Here’s a tip on an issue you may run into if you’re trying to run a script at the end of an OSD with System Center Configuration Manager 2007. If you’re pushing images of 64-bit Windows Server 2008 systems, and in the build task sequence you’re trying to run a task at end of build that sets a registry key for the new server, the task may fail to run correctly and it may exit without generating any kind of error. In some script scenarios you may see an error “The system cannot find the path specified.”
This can happen if the task that’s running is a script that runs under cscript.exe (32-bit). Because the script is being run on Windows Server 2008 (64-bit), the OS is forcing the task sequence (script) to use the 32-bit subsystem (32-bit version of cscript.exe) and thus the script fails.
To resolve or workaround this issue you can do either of the following:
1. For the 'Run Command Line' properties, check the box for "Disable 64-bit file system redirection"
2. For the command-line, a 32-bit application can access the "native system folder" by using: "%WinDir%\Sysnative" which allows use of %WinDir%\System32 without redirection.
For more information see the following KB article:
A 32-bit application cannot access the System32 folder on a computer that is running a 64-bit version of Windows Server 2003 http://support.microsoft.com/kb/942589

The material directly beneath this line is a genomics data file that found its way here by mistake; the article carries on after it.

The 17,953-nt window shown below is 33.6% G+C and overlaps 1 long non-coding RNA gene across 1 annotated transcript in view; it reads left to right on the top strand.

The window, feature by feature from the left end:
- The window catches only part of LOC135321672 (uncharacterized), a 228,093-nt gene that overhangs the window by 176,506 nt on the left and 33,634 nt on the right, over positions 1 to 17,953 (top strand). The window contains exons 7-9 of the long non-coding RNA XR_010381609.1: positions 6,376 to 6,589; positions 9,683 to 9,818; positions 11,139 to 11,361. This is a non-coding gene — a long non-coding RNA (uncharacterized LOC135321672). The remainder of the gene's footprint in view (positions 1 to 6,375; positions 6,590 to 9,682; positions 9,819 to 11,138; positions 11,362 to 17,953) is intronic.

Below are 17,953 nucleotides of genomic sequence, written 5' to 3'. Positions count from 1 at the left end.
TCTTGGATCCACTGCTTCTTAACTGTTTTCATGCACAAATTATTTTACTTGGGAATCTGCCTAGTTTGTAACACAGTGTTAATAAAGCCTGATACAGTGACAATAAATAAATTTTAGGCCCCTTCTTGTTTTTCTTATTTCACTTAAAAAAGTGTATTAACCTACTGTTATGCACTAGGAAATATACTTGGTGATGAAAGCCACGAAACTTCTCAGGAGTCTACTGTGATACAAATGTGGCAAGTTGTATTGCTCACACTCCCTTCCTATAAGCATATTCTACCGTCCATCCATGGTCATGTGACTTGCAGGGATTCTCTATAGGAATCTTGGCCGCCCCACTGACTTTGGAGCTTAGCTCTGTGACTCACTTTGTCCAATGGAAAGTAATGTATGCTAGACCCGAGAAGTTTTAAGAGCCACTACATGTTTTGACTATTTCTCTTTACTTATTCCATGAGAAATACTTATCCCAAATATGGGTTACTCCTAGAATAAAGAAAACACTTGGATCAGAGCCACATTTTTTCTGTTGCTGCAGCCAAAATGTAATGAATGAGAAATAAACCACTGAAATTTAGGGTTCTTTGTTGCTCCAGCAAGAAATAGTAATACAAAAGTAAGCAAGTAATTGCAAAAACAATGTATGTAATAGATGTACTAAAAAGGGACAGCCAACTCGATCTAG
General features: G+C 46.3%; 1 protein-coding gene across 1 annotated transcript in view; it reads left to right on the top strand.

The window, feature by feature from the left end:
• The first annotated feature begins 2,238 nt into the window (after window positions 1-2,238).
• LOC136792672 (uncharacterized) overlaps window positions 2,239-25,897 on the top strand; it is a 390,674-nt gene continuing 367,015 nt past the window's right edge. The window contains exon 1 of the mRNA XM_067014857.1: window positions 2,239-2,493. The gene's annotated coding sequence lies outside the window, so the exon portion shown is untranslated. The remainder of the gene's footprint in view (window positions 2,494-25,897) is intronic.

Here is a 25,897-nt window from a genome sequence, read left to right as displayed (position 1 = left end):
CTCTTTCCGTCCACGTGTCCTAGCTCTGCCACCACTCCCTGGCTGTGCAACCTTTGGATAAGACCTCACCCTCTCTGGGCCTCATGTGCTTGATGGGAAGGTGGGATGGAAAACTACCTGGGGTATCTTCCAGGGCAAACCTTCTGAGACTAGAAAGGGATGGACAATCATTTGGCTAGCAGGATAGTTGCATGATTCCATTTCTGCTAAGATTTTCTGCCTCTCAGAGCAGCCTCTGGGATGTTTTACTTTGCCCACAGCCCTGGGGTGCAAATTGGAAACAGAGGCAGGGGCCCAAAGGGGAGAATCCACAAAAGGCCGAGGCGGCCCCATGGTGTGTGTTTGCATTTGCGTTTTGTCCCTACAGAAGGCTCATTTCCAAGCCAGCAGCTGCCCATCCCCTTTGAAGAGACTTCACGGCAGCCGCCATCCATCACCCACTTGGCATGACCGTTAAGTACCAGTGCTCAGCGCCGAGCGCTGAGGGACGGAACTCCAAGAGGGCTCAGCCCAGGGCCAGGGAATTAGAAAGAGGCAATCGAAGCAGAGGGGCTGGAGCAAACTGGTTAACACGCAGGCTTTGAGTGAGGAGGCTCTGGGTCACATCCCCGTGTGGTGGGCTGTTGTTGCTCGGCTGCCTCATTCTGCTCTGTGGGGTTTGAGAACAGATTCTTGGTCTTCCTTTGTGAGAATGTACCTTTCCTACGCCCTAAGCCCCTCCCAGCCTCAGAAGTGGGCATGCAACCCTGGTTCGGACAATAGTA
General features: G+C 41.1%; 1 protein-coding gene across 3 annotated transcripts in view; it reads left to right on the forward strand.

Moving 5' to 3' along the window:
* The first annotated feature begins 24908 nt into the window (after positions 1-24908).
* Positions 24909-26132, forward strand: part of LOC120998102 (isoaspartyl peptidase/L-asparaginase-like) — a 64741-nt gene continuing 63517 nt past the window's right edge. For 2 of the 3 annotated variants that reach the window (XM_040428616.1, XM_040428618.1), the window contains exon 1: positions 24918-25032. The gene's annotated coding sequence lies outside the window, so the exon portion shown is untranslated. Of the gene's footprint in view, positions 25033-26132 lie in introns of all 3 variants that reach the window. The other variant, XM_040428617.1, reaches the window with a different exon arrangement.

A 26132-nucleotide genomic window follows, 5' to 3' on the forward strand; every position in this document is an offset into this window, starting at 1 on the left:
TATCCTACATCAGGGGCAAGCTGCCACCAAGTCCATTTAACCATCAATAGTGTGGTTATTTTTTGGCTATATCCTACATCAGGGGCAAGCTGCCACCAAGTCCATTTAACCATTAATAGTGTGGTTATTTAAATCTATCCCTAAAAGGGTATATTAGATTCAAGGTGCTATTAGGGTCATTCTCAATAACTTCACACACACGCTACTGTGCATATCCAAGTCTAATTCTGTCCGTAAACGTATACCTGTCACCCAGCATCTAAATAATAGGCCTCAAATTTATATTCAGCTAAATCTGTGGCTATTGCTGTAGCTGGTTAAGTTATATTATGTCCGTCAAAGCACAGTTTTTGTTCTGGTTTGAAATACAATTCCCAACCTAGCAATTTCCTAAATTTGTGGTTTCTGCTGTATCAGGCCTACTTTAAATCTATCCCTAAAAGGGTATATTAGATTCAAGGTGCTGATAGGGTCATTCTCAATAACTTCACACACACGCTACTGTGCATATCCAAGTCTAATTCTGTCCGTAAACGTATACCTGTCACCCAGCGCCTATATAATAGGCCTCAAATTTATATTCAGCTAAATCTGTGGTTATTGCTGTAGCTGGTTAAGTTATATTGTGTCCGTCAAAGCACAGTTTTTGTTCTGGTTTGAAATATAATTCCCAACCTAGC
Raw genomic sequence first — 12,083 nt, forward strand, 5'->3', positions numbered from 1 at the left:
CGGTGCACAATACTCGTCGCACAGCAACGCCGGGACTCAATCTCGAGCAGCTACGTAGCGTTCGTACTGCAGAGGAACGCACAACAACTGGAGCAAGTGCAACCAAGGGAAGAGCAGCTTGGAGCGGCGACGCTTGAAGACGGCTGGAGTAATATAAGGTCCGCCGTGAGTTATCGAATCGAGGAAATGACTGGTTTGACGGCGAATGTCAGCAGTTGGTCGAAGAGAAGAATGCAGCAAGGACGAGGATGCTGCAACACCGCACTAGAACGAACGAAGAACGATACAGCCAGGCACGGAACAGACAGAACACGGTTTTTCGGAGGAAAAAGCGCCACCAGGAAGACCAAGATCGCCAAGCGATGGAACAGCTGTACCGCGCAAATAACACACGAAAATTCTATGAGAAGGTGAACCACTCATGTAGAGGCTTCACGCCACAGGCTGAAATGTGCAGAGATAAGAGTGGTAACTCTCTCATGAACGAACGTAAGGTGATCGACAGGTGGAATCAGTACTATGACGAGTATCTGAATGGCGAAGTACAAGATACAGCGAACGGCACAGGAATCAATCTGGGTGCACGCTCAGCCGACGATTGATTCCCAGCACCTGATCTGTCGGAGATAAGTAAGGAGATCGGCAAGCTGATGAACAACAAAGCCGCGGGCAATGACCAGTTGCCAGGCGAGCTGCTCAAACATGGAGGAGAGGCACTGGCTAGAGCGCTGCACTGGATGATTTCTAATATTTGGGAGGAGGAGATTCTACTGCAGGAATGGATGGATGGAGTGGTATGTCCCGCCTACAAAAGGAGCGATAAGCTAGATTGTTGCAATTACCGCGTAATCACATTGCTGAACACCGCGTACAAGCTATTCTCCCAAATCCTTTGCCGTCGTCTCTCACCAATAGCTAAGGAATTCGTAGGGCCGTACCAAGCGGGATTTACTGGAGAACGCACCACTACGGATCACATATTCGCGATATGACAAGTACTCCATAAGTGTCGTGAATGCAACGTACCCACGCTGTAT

Will Swanda | Senior Support Engineer
This is a really useful post by Will Swanda I saw over on the The Configuration Manager Support Team
This is very good news was well informed that the followers of the issue I am. Thank you ...
Excellent information! Now for the tough part: how do we know when to use it? Since the failures don't seem to generate any messages in the logs, in many cases it's hard to tell what the net effect on the entire task sequence might be. (We use a single task sequence to deploy both 32- and 64-bit versions of Vista.)
This is complicated by the fact that we have a *lot* of command line operations sprinkled throughout our task sequences... and most of them use cscript. I don't want to take the shotgun approach of enabling it on all of them, because that seems a little foolish.
So, is there some secret way of either a) telling which steps are having trouble, or b) a general rule to know which kinds of operations are adversely affected?
One other question... does ticking that “disable” checkbox have ANY effect on 32-bit operating systems at all? If not, we can be a little more confident in experimenting with it.